From an historical perspective, it may be worth recalling that, when GOG-0199 was being developed 15 years ago, the preventive removal of the ovaries (and tubes) of women at high genetic risk in an effort to mitigate their very high risk of ovarian cancer was being investigated at a limited number of tertiary referral centers in the United States and Europe, but this strategy was viewed with skepticism if not outright alarm in the general medical community, which considered the removal of “healthy ovaries” out of fear regarding what was then a poorly understood genetic disorder as being close to medical heresy. It was not uncommon, at that time, for women from multiple-case breast/ovarian cancer families to have difficulty finding a surgeon who was willing to preventively remove the ovaries and tubes. When GOG-0199 was opened at 150 study sites across the United States and Australia in 2002, with its endorsement of RRSO as a legitimate scientific question warranting research evaluation, the availability of this risk-reduction strategy (removal of both the ovaries and fallopian tubes) began to increase in both the academic and community practice settings. In parallel, the importance of serial sectioning of RRSO-related ovarian and fallopian tube surgical specimens emerged (12–15), as it became clear that small (even microscopic) but clinically important cancers required a special effort for their detection. Not surprisingly, the more extensive the histopathology examination, the more clinically occult neoplasms were detected (16, 17).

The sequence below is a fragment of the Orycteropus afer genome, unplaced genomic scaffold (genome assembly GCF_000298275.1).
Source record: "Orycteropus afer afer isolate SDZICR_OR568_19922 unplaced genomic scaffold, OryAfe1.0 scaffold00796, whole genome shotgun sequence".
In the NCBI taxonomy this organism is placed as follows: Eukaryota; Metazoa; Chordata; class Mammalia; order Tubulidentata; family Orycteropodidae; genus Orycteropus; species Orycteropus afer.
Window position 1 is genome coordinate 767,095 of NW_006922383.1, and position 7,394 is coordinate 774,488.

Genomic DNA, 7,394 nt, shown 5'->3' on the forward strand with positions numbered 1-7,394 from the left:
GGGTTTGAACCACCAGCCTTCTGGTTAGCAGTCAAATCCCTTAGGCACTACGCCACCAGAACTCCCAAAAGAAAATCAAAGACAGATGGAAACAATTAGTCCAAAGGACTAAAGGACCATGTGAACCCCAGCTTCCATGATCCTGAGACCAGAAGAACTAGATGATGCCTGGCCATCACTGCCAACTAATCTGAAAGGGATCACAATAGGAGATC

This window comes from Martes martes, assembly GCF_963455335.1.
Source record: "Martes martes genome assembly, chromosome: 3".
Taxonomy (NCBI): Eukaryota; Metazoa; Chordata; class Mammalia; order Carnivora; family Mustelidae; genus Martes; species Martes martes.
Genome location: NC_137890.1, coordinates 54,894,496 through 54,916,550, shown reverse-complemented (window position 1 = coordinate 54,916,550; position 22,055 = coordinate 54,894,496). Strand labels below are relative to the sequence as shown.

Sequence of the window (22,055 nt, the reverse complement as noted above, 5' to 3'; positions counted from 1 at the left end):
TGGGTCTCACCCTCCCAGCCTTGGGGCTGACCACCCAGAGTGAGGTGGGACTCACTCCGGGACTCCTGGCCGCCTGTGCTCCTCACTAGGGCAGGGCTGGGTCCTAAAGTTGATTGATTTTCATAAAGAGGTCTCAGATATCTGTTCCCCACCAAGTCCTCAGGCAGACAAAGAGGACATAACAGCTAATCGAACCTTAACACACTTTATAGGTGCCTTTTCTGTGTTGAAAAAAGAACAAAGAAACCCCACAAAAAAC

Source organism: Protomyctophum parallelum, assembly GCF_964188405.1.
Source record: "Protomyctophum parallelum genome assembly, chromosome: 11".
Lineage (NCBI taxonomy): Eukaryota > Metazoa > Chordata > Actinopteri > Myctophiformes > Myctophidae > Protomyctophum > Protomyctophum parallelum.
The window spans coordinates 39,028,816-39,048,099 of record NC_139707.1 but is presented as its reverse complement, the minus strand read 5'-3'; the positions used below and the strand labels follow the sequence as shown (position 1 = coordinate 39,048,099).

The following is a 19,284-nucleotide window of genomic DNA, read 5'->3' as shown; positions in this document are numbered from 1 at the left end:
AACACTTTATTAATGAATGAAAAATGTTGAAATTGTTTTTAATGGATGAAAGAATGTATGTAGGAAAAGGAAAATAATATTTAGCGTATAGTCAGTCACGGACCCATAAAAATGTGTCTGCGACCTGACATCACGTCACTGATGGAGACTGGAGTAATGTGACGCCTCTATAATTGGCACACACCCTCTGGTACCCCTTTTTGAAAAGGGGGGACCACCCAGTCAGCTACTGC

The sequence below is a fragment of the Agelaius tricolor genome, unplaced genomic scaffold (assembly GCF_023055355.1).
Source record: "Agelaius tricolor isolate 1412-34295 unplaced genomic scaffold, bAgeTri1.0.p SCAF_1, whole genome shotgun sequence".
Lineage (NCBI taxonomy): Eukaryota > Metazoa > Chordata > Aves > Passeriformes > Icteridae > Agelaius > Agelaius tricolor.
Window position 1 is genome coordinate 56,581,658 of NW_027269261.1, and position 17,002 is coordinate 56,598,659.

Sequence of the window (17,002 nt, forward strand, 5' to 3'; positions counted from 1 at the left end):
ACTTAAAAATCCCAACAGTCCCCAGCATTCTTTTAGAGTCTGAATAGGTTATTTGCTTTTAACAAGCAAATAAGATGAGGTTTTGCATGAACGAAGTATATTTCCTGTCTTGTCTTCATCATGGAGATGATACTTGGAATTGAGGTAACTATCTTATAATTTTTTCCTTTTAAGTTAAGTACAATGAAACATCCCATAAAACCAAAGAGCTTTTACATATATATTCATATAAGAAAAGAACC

In the current issue, Daly and colleagues (18) have provided a comprehensive and timely review of the issues related to RRSO in general, and bilateral salpingectomy (BS) in particular, by compiling recent developments related to the epidemiology and biology of ovarian and fallopian tube cancer, evidence related to the clinical effectiveness of RRSO (including its risks and benefits), and an update related to a new candidate for ovarian cancer risk reduction, BS with ovarian retention (BSOR). This latter strategy has its origins in the recognition that a substantial fraction of what has historically been classified as “ovarian cancer” actually originates in the fallopian tube. They provide an excellent summary of the literature related to this etiologic paradigm shift, including supportive preclinical data from several mouse models of fallopian tube carcinogenesis.